Federal Reserve Keeps Pressure on Banks

Due to the Federal Reserve’s announcement to keep interest rates low until late 2014, more concerns are being raised in the financial industry.  Banks such as Citigroup Inc. (NYSE:C) and Wells Fargo & Co. (NYSE:WFC) may find it more difficult to increase earnings and capital, as record low interest rates will keep a lid on the number of loans or securities with yields high enough to support their net interest margins.  Net interest margins are one measure of profitability, representing the difference between the cost of funds and what they earn on assets.

The banking sector (NYSE:BKX) was the worst performer on Thursday, as the markets adjusted to the Fed’s announcement.  “This hurts the banks, I don’t think there’s any question about that,” explained Ralph Cole, senior vice president of research at Ferguson Wellman Inc.  “Their cost of funds stays low but it makes it harder to earn a return.”  Shares of JP Morgan (NYSE:JPM) declined .32 percent, while Bank of America (NYSE:BAC) slid almost 1 percent.  “As a bank investor, this is not a welcome response” from the Fed, said Peter Kovalski from Alpine Woods Capital.  Bank stocks “have had a good run here, but they could give back some of the gains in the next few weeks.”  Studying the Fed data, Bloomberg explains that the average net interest margin at the four largest U.S. banks dropped to 2.99 percent in the fourth quarter, representing a decrease from 3.17 percent in the previous year.  Also, the margin at domestic banks with at least $15 billion in assets declined to 3.44 percent in Q3 2011, compared to 3.85 percent in the Q1 2010.

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One of the hardest hit companies on Thursday was E-Trade Corp. (NASDAQ:ETFC), which experienced a 14.64 percent decline in share price.  The online broker reported a surprise fourth quarter loss of $6.3 million.  The company explained, “While fourth quarter results were lower than our expectations owing to a few line items, our reduced expectations for 2012-2013 owe more to a more meaningful contraction in our net interest margin outlook than we had previously estimated.”  Goldman Sachs (NYSE:GS) also downgraded the company from buy to neutral because of net interest margin concerns.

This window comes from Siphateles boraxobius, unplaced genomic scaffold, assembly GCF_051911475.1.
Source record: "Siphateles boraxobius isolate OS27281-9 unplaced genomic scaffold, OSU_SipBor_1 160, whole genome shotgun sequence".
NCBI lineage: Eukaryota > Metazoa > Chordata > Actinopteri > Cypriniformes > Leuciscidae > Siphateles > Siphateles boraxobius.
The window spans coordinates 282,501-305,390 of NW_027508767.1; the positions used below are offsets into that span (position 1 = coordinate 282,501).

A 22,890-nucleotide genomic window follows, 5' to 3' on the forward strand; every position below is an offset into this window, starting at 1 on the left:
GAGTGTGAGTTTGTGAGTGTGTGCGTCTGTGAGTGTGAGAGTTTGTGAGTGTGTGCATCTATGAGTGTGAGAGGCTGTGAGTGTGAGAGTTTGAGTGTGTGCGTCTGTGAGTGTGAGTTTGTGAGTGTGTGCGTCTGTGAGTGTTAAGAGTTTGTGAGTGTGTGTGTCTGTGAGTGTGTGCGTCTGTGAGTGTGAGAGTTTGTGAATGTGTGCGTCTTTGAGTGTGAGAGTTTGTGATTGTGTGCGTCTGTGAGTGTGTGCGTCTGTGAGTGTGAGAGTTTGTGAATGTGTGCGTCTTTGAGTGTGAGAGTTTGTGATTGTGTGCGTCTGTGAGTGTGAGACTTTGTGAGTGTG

As record low interest rates continue to linger on, banks are likely to continue to reduce expenses.  Morgan Stanley (NYSE:MS) has placed a cap on cash bonuses and is awarding more bonuses through long-term stock options.  Furthermore, Bloomberg reported that Bank of America is now freezing base salary levels and cash bonuses in an effort to preserve capital.

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To contact the reporter on this story: Eric McWhinnie at staff.writers@wallstcheatsheet.com

To contact the editor responsible for this story: Damien Hoffman at editors@wallstcheatsheet.com